Europeans still want US to take global lead
by Daniel Mason
British and American people stand in stark contrast to other Europeans on the question of whether war is sometimes necessary to obtain justice – but most people still want the United States to take a leading role in world affairs, according to a new survey published yesterday.
After a decade of conflict following the 9/11 terrorist attacks, early results from the German Marshall Fund of the United States' transatlantic trends survey revealed that 64 per cent of people in the UK, and 75 per cent of Americans, agreed that, "under some conditions, war is necessary to obtain justice".
But 64 per cent of respondents across 12 European Union countries disagreed, with the most anti-war sentiment found in Italy, Spain and France.
In the dozen EU countries surveyed, 54 per cent said the United States should "exert strong leadership" on the global stage. Those most favour were Dutch, British and Swedish people, while support for American leadership was weakest in Slovakia and Spain, where 54 per cent thought it undesirable.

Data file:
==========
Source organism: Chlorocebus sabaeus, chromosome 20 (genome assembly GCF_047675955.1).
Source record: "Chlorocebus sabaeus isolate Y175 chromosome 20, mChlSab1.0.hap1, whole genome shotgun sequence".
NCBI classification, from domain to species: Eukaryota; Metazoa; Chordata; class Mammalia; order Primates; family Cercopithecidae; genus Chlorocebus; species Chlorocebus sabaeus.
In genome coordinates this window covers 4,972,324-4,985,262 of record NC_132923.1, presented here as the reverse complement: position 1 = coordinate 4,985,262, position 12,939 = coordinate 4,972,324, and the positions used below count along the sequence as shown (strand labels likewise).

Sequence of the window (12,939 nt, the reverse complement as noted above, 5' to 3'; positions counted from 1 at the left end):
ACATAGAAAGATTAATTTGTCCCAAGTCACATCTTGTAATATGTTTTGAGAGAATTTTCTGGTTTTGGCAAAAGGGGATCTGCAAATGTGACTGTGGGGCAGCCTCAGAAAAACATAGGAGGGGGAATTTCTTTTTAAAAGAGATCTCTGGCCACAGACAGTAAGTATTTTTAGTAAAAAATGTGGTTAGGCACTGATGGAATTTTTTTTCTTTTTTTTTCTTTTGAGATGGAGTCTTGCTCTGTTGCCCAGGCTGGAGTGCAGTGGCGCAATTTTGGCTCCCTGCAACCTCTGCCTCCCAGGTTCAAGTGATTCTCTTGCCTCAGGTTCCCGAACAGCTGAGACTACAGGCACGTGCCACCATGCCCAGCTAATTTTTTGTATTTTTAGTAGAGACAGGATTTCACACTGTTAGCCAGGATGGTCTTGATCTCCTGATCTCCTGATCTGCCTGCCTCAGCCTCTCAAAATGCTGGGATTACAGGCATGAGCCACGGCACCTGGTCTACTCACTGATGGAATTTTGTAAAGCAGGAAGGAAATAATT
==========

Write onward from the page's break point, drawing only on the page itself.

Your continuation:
Outside of the EU, 85 per cent of Americans wanted their country to show leadership, but their enthusiasm was not matched in Turkey, where more than two thirds were against it.
Meanwhile slightly more Europeans than Americans believed President Barack Obama had done a good job handling international terrorism, 73 per cent compared with 68 per cent. Obama's highest ratings of 81 per cent were in Italy and Portugal, followed by Germany and the UK.
But his standing was low in Turkey, where only 23 per cent believed he was dealing successfully with terrorism.
Most people in the 12 EU countries, 72 per cent, had a favourable view of the US in general. Once more Italy and Portugal displayed the most transatlantic affection, with 81 per cent again giving positive answers – and they were joined by the same proportion of Romanians.
In contrast only a third of French people have a favourable view of the US and in Turkey 62 per cent have an unfavourable opinion. In the US itself, 75 per cent of Americans are positive about their own country.
The full results of the annual survey, which explores the transatlantic relationship, are set to be released on 14 September. The EU countries included were France, Germany, the UK, Italy, the Netherlands, Poland, Portugal, Spain, Slovakia, Bulgaria, Romania and Sweden.
US should revisit 'haphazard' foreign policy
The foreign policy approach of both US presidential candidates, Barack Obama and Mitt Romney, is haphazard and should be revised to focus on dialogue with societies rather than governments and political elites, writes Vahram Ayvazyan